TUPELO – When bad weather rolls in sometimes traffic lights go out, confusing many people as to who’s turn is it to go.
During a serve thunderstorm Friday, Terence Conley drove down West Main Street and noticed several traffic lights weren’t working. Conley said as he approached Lumpkin Avenue, several cars were sitting at the inoperable light. After slowing down to nearly a complete stop, Conley said he eased through the light when the cars on the off street didn’t move.
Even though he said he knew how to navigate through the situation, not knowing if the other motorists did made him nervous and that much more cautious.
“I knew I had the right-of-way because I was on a main street,” said Conley. “But I couldn’t risk running through the light and someone pulling out in front of me because they didn’t know what to do. The past couple of weeks this has happened at least twice and I feel it’s an accident waiting to happen when people don’t know how to deal with it.”
Tupelo Police Maj. Jackie Clayton is commander of the patrol division. He said Conley did the right thing both by going through and by being cautious in doing so.
“It’s always good to drive defensively,” said Clayton. “We want people to be safe on the roads. The rule when a traffic light is out is to treat it like a four-way stop in most cases. If people do that they should be fine.”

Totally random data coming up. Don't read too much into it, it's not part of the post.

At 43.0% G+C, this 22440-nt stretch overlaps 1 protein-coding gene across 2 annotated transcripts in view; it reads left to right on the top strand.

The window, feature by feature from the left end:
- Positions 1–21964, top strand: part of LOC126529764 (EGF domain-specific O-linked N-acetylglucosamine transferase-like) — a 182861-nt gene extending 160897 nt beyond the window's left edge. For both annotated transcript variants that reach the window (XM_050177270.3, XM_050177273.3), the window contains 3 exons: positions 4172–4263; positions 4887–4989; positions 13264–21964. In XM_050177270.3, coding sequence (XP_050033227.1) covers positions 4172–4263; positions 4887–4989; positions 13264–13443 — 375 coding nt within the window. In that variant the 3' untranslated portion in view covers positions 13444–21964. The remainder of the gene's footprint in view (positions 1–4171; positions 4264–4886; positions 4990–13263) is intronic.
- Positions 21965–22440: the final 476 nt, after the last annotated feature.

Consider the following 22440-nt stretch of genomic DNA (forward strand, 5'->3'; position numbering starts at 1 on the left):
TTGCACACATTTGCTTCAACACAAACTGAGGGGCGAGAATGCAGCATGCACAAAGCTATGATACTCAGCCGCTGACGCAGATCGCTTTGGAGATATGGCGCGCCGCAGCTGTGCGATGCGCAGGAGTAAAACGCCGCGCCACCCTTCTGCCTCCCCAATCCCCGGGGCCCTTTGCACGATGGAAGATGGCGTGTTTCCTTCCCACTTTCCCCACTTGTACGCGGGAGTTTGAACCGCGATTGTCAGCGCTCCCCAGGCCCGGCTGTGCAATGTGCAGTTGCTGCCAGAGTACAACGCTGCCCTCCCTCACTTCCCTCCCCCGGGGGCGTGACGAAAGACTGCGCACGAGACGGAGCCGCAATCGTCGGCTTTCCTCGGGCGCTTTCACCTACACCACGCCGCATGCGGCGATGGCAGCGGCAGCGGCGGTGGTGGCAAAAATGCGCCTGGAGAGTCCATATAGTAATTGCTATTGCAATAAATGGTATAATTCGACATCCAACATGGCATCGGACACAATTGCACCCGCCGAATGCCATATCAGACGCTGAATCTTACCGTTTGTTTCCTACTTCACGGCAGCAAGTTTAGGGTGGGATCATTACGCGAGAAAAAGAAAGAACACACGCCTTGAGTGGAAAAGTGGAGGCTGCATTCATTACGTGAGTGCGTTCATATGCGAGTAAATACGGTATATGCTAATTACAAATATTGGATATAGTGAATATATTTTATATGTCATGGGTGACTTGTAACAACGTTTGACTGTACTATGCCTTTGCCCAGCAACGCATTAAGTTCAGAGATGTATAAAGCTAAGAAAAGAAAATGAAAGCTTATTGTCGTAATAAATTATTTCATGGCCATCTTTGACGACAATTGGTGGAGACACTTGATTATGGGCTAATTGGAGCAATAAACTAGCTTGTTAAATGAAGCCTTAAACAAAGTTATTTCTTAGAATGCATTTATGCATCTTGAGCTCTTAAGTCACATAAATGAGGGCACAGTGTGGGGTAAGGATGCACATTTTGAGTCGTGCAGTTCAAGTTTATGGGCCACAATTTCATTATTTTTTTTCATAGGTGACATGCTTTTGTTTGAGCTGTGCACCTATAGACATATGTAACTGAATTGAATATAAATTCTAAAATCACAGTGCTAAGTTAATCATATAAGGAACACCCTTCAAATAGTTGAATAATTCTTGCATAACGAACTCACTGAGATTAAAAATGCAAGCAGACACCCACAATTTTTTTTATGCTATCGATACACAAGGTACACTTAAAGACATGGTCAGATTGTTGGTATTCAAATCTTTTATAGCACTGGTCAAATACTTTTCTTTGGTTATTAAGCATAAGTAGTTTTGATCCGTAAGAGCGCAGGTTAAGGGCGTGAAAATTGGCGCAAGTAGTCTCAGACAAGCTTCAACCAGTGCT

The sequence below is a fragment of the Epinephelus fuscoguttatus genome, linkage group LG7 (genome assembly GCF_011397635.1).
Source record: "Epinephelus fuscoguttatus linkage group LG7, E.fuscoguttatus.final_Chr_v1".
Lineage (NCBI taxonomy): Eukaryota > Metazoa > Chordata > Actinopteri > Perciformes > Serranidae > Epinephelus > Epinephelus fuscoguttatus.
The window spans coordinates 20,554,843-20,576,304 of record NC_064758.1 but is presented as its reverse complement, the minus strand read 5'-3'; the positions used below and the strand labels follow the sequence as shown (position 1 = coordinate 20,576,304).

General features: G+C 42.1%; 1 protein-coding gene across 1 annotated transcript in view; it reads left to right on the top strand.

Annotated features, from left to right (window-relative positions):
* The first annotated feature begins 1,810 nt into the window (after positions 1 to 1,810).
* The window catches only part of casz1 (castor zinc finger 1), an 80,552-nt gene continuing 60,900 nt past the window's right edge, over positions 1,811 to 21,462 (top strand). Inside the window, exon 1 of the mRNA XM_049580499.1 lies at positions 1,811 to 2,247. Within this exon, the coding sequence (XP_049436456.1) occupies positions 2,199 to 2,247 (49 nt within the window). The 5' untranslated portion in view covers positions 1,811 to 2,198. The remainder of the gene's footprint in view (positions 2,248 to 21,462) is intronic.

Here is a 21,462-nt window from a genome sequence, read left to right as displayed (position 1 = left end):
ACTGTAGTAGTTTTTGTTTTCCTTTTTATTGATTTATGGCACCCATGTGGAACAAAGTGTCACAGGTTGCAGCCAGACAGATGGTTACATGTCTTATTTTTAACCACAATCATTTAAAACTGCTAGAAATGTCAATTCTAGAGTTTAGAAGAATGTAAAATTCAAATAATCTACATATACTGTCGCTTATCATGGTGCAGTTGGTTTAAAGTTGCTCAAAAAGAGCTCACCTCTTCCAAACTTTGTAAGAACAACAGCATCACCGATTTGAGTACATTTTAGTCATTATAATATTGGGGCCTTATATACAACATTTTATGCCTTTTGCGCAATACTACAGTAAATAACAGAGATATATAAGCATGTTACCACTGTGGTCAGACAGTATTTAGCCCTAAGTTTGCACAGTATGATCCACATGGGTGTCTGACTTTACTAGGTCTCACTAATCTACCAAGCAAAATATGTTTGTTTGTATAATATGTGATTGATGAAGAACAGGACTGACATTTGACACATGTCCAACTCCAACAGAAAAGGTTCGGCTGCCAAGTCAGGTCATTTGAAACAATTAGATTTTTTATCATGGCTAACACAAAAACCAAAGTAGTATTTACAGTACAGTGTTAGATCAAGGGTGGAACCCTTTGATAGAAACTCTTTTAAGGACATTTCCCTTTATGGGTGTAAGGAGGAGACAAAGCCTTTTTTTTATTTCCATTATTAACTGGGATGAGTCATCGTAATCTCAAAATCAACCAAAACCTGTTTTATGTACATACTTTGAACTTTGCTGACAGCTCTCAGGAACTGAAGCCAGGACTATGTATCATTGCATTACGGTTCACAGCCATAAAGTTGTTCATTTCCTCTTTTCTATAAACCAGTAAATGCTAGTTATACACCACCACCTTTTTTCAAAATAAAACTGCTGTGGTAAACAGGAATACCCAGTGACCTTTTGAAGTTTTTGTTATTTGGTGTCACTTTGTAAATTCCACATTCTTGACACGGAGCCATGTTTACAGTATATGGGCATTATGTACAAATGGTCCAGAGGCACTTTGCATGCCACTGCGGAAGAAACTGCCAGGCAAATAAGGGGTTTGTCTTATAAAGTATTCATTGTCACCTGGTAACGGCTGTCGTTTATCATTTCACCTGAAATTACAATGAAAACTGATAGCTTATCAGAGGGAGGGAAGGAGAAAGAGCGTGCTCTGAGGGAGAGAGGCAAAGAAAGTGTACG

Clayton said if everyone stops at the light at the same time then the person at the right has the right-of-way. Things work a bit differently at flashing lights.
The person sitting at the red flashing light is supposed to stop and the person facing the yellow flashing light is supposed to drive slowly through it.
Main right-of-ways like Gloster and Main Street always have the right-of-way over smaller streets like Lumpkin and Thomas, according to Clayton. But when two main right-of-ways like Main Street and Gloster Street intersect like at Crosstown, the four-way stop rule applies if the traffic light is out.
Contact Danza Johnson at (662) 678-1583 or firstname.lastname@example.org.
Danza Johnson/NEMS Daily Journal